9/11 Attacks Impact on the Economy

Introduction

The catastrophic terrorist attack of September 11, 2001, by the Al-Qaeda terror network is considered the most devastating assault by foreigners on US soil. This attack led to devastating losses of life and property in the US. They also exposed the United State’s vulnerability to international terrorism. The 9/11 attacks had a number of social, political, and economic effects on the US and the rest of the world. The economic impact of the attacks is of importance since a key goal of the attackers was to negatively influence the economy through their actions. The Al-Qaeda terrorist network sought to destabilize the US economy by attacking the World Trade Center, which is the symbolic hub of world trade. The infamous Al-Qaeda leader, Osama bin Laden, emphasized his intent to ruin the US economy through the terrorist attacks of 9/11. In the short term, the attacks cost the targeted cities $21 billion (Richman 947). However, this event had many long-lasting economic influences on the US and the rest of the world. This paper will set out to discuss the effects of the 9/11 attacks on the economy of the US and the world in order to show that while these attacks did not destabilize them to the extent that Al-Qaeda hoped, they had markedly negative effects on the US and the world economies.

Effects of the Attacks on the Economy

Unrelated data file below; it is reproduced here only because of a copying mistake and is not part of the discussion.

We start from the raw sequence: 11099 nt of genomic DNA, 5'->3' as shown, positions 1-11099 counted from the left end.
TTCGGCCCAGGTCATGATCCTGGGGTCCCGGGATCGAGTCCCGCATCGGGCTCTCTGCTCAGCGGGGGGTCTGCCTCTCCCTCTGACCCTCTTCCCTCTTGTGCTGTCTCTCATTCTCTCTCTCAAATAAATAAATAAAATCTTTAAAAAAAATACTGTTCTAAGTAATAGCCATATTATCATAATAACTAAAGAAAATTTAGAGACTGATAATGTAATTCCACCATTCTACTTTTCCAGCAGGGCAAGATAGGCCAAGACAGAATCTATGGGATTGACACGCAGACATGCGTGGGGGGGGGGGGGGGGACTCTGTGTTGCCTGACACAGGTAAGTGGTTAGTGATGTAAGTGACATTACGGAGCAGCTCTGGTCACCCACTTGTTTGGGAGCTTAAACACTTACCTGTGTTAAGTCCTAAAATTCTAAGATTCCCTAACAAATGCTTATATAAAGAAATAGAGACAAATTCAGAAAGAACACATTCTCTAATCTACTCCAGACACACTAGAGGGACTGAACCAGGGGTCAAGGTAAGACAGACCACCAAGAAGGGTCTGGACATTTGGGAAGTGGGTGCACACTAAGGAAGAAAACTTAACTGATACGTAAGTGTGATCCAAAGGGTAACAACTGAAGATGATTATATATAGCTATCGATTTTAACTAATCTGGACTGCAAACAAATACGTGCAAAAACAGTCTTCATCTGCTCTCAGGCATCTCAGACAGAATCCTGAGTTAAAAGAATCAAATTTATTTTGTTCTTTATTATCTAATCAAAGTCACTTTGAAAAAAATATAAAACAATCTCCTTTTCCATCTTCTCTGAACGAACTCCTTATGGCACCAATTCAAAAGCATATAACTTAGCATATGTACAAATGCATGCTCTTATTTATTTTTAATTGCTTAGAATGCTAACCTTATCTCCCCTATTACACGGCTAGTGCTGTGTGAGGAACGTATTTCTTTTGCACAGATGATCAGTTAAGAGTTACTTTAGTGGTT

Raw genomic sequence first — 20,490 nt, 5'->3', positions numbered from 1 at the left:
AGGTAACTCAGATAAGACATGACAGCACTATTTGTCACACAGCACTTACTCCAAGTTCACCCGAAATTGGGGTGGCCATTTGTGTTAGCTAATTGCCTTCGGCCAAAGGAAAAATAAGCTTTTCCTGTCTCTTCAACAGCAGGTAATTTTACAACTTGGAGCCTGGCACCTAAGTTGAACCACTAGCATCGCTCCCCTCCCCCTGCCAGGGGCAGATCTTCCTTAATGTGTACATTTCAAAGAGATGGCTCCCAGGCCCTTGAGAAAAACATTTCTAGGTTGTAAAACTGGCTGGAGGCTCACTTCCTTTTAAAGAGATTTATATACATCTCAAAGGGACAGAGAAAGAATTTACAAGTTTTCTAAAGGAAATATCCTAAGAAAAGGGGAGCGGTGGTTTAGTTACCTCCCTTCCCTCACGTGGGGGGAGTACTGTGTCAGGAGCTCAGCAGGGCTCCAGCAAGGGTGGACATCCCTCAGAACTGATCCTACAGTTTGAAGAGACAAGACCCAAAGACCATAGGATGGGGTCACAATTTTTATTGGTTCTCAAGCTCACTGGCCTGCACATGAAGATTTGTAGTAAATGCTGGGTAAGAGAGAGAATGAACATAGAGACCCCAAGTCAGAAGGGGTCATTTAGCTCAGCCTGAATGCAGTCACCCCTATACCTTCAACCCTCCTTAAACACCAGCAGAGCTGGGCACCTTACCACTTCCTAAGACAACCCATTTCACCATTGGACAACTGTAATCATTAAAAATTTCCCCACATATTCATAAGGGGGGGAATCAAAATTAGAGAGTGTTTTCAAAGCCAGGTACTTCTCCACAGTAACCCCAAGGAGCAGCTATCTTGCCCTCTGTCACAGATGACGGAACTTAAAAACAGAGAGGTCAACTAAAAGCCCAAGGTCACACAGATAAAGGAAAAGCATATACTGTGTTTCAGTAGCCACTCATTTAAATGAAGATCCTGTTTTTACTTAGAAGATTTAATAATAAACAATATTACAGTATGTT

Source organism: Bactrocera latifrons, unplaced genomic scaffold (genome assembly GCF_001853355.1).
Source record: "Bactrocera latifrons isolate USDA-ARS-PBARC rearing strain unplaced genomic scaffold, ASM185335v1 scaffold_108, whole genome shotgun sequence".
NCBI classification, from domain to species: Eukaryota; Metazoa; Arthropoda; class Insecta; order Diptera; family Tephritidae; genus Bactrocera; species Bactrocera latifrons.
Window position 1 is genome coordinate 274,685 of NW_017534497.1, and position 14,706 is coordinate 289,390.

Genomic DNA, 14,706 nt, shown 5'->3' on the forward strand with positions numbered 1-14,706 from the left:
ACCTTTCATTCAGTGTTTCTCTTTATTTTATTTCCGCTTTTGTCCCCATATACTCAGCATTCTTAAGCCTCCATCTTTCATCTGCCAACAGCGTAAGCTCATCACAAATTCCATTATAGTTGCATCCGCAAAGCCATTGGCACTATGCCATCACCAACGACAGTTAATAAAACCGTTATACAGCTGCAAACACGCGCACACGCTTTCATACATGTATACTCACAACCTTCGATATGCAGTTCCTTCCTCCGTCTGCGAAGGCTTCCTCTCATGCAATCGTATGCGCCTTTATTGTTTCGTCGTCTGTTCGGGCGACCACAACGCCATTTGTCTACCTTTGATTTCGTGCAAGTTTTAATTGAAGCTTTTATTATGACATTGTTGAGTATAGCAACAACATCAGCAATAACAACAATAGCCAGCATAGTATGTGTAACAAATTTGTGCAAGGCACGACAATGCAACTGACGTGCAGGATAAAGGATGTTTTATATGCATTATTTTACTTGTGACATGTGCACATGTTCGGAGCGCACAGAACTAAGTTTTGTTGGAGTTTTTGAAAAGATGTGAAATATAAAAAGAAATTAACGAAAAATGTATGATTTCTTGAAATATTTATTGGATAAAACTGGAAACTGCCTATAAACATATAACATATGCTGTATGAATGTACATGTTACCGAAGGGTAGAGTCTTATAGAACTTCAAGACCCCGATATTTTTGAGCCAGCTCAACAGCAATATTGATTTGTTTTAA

The 9/11 attacks affected the US economy by causing a diversion of resources to fight terrorism. Richman confirms that following the attacks, there was a pronounced shift of resources from the civilian labor force to the military (948). Following the attacks on the US, the president declared a War on terrorism. This war necessitated the mobilization of resources to implement a full-scale attack on Afghanistan, the country that had harbored the terrorist group that carried out the attack. The US was able to topple the Taliban regime by the end of 2001 with little effort. However, the US has since then struggled to maintain peace and establish a functional government in the country. The US together with North Atlantic Treaty Organization troops has continued to operate in the Afghan State for over a decade. Koehler states that the measurable costs to the US from the war on terror are at least $1 trillion (92). In addition to this, the 9/11 attacks made Homeland Security a critical priority. The country spent billions of dollars enhancing its security and coming up with counter-terrorism measures. As such, resources that the US could have used to enhance its productive capacity, hence fostering economic growth, were diverted to security.